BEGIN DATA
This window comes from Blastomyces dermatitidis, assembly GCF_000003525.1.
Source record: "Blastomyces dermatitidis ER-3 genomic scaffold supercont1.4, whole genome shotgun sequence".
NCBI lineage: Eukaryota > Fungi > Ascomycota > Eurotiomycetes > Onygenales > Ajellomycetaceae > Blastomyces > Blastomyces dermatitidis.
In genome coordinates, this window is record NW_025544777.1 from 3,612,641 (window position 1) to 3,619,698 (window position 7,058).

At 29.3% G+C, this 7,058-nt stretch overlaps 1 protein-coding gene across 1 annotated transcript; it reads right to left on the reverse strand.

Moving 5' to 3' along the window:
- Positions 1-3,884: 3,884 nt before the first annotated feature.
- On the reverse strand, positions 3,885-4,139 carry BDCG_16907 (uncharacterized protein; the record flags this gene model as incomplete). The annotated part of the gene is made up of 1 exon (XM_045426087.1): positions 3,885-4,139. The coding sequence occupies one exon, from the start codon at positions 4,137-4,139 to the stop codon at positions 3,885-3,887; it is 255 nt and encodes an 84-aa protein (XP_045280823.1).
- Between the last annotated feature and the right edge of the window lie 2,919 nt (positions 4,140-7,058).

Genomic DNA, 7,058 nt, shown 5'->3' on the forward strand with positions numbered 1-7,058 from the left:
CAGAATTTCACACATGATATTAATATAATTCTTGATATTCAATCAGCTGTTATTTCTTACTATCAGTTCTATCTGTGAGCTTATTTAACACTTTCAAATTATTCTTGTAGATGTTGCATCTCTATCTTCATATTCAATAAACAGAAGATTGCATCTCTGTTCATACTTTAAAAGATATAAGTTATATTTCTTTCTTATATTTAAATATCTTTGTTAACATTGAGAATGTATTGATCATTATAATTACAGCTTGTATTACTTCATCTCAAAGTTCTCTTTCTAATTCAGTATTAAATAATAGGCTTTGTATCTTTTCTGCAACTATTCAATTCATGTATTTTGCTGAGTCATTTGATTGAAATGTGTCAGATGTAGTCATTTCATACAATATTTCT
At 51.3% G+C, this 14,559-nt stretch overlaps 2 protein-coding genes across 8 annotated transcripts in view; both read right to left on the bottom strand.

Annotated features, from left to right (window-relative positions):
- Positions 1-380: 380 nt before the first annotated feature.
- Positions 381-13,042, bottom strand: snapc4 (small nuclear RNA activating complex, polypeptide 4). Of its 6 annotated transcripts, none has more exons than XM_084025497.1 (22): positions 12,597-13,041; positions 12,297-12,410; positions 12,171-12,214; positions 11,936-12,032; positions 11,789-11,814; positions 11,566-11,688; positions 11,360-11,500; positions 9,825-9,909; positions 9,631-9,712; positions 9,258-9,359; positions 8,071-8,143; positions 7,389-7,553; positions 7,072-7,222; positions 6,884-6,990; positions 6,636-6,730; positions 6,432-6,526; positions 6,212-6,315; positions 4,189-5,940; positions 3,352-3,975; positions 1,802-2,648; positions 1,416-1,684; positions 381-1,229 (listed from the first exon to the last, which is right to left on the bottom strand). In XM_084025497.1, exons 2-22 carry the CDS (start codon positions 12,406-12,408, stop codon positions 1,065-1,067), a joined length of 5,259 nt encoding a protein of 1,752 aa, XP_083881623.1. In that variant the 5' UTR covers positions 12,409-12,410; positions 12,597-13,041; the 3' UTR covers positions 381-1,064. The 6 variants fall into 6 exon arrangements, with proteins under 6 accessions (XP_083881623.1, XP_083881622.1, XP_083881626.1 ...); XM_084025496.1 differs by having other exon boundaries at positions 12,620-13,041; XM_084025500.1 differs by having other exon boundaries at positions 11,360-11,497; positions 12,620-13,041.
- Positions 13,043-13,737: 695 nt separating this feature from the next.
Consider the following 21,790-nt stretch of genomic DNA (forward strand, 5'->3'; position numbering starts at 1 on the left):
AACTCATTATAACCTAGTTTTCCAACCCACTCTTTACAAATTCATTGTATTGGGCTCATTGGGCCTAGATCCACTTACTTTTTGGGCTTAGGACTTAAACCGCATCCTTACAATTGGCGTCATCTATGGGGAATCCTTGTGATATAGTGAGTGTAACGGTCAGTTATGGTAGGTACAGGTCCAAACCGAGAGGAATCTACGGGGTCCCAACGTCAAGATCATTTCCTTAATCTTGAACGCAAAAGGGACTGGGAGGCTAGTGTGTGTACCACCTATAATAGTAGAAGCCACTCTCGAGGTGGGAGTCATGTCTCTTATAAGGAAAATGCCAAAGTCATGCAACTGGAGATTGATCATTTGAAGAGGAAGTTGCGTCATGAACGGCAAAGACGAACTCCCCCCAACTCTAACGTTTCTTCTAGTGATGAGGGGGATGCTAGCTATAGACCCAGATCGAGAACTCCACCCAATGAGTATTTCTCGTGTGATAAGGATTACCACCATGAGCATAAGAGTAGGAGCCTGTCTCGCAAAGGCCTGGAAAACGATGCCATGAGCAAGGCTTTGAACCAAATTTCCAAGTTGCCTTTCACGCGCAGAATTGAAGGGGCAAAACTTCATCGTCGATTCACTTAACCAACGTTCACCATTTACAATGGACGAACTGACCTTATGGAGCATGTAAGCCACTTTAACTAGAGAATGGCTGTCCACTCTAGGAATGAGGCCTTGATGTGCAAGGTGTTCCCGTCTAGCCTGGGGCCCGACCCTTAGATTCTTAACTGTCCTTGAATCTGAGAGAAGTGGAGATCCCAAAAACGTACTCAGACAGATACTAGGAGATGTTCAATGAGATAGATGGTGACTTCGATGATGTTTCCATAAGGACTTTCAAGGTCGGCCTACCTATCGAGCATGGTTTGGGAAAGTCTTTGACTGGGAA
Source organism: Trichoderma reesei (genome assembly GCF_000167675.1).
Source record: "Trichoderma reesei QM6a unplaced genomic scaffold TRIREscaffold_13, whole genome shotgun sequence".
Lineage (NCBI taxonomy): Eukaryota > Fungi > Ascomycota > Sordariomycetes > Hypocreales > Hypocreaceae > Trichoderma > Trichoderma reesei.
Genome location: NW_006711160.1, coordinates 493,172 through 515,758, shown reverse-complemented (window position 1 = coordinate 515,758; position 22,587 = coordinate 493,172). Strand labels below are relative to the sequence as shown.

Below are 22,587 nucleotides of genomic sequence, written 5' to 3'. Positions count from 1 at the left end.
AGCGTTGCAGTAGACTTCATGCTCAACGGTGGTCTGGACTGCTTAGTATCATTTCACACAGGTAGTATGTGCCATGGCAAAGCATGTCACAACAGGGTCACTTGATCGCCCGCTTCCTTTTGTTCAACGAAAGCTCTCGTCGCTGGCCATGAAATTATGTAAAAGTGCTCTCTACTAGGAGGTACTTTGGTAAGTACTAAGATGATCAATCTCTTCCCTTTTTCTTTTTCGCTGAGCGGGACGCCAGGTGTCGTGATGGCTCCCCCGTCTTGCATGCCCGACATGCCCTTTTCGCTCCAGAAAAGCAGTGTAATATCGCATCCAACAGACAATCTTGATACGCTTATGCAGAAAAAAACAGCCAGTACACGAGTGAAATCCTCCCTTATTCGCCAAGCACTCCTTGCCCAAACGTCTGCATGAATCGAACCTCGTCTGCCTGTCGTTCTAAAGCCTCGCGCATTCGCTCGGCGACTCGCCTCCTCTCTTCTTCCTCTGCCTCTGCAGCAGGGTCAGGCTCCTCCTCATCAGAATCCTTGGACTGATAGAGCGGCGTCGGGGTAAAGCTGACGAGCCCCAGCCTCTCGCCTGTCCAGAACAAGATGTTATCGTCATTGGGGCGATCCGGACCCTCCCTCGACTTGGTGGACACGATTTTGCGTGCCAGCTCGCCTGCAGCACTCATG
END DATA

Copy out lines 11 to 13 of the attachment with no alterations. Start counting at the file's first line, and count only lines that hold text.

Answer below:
CAGAATTTCACACATGATATTAATATAATTCTTGATATTCAATCAGCTGTTATTTCTTACTATCAGTTCTATCTGTGAGCTTATTTAACACTTTCAAATTATTCTTGTAGATGTTGCATCTCTATCTTCATATTCAATAAACAGAAGATTGCATCTCTGTTCATACTTTAAAAGATATAAGTTATATTTCTTTCTTATATTTAAATATCTTTGTTAACATTGAGAATGTATTGATCATTATAATTACAGCTTGTATTACTTCATCTCAAAGTTCTCTTTCTAATTCAGTATTAAATAATAGGCTTTGTATCTTTTCTGCAACTATTCAATTCATGTATTTTGCTGAGTCATTTGATTGAAATGTGTCAGATGTAGTCATTTCATACAATATTTCT
At 51.3% G+C, this 14,559-nt stretch overlaps 2 protein-coding genes across 8 annotated transcripts in view; both read right to left on the bottom strand.

Annotated features, from left to right (window-relative positions):